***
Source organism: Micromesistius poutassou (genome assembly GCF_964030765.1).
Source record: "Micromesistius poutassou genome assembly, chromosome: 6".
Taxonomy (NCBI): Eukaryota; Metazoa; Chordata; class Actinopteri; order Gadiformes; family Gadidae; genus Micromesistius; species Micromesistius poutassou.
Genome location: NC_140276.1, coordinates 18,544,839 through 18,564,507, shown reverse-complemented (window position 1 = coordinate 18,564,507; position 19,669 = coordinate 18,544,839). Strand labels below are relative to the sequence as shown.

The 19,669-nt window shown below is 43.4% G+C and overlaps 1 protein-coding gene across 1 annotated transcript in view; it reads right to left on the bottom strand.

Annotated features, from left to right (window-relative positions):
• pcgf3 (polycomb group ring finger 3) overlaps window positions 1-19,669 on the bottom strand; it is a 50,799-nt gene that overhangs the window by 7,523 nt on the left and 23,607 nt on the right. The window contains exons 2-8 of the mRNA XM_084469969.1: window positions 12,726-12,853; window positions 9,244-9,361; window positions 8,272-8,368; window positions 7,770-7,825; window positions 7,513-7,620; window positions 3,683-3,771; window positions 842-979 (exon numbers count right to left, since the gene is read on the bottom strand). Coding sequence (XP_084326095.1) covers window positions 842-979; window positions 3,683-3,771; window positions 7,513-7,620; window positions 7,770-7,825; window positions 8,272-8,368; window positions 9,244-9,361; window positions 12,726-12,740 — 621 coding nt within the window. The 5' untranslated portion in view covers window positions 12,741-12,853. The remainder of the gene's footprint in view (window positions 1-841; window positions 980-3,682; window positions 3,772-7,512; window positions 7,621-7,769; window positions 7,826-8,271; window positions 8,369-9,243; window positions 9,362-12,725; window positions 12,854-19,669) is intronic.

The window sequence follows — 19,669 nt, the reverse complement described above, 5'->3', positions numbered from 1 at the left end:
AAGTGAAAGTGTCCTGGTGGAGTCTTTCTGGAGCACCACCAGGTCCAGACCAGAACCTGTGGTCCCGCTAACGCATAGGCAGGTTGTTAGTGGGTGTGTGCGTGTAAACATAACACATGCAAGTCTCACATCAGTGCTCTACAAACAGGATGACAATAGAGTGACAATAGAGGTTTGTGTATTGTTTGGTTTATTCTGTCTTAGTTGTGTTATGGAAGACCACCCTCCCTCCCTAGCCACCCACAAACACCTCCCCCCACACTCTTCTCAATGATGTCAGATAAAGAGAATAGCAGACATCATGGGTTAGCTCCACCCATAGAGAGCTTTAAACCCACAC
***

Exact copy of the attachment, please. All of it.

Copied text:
Source organism: Micromesistius poutassou (genome assembly GCF_964030765.1).
Source record: "Micromesistius poutassou genome assembly, chromosome: 6".
Taxonomy (NCBI): Eukaryota; Metazoa; Chordata; class Actinopteri; order Gadiformes; family Gadidae; genus Micromesistius; species Micromesistius poutassou.
Genome location: NC_140276.1, coordinates 18,544,839 through 18,564,507, shown reverse-complemented (window position 1 = coordinate 18,564,507; position 19,669 = coordinate 18,544,839). Strand labels below are relative to the sequence as shown.

The 19,669-nt window shown below is 43.4% G+C and overlaps 1 protein-coding gene across 1 annotated transcript in view; it reads right to left on the bottom strand.

Annotated features, from left to right (window-relative positions):
• pcgf3 (polycomb group ring finger 3) overlaps window positions 1-19,669 on the bottom strand; it is a 50,799-nt gene that overhangs the window by 7,523 nt on the left and 23,607 nt on the right. The window contains exons 2-8 of the mRNA XM_084469969.1: window positions 12,726-12,853; window positions 9,244-9,361; window positions 8,272-8,368; window positions 7,770-7,825; window positions 7,513-7,620; window positions 3,683-3,771; window positions 842-979 (exon numbers count right to left, since the gene is read on the bottom strand). Coding sequence (XP_084326095.1) covers window positions 842-979; window positions 3,683-3,771; window positions 7,513-7,620; window positions 7,770-7,825; window positions 8,272-8,368; window positions 9,244-9,361; window positions 12,726-12,740 — 621 coding nt within the window. The 5' untranslated portion in view covers window positions 12,741-12,853. The remainder of the gene's footprint in view (window positions 1-841; window positions 980-3,682; window positions 3,772-7,512; window positions 7,621-7,769; window positions 7,826-8,271; window positions 8,369-9,243; window positions 9,362-12,725; window positions 12,854-19,669) is intronic.

The window sequence follows — 19,669 nt, the reverse complement described above, 5'->3', positions numbered from 1 at the left end:
AAGTGAAAGTGTCCTGGTGGAGTCTTTCTGGAGCACCACCAGGTCCAGACCAGAACCTGTGGTCCCGCTAACGCATAGGCAGGTTGTTAGTGGGTGTGTGCGTGTAAACATAACACATGCAAGTCTCACATCAGTGCTCTACAAACAGGATGACAATAGAGTGACAATAGAGGTTTGTGTATTGTTTGGTTTATTCTGTCTTAGTTGTGTTATGGAAGACCACCCTCCCTCCCTAGCCACCCACAAACACCTCCCCCCACACTCTTCTCAATGATGTCAGATAAAGAGAATAGCAGACATCATGGGTTAGCTCCACCCATAGAGAGCTTTAAACCCACAC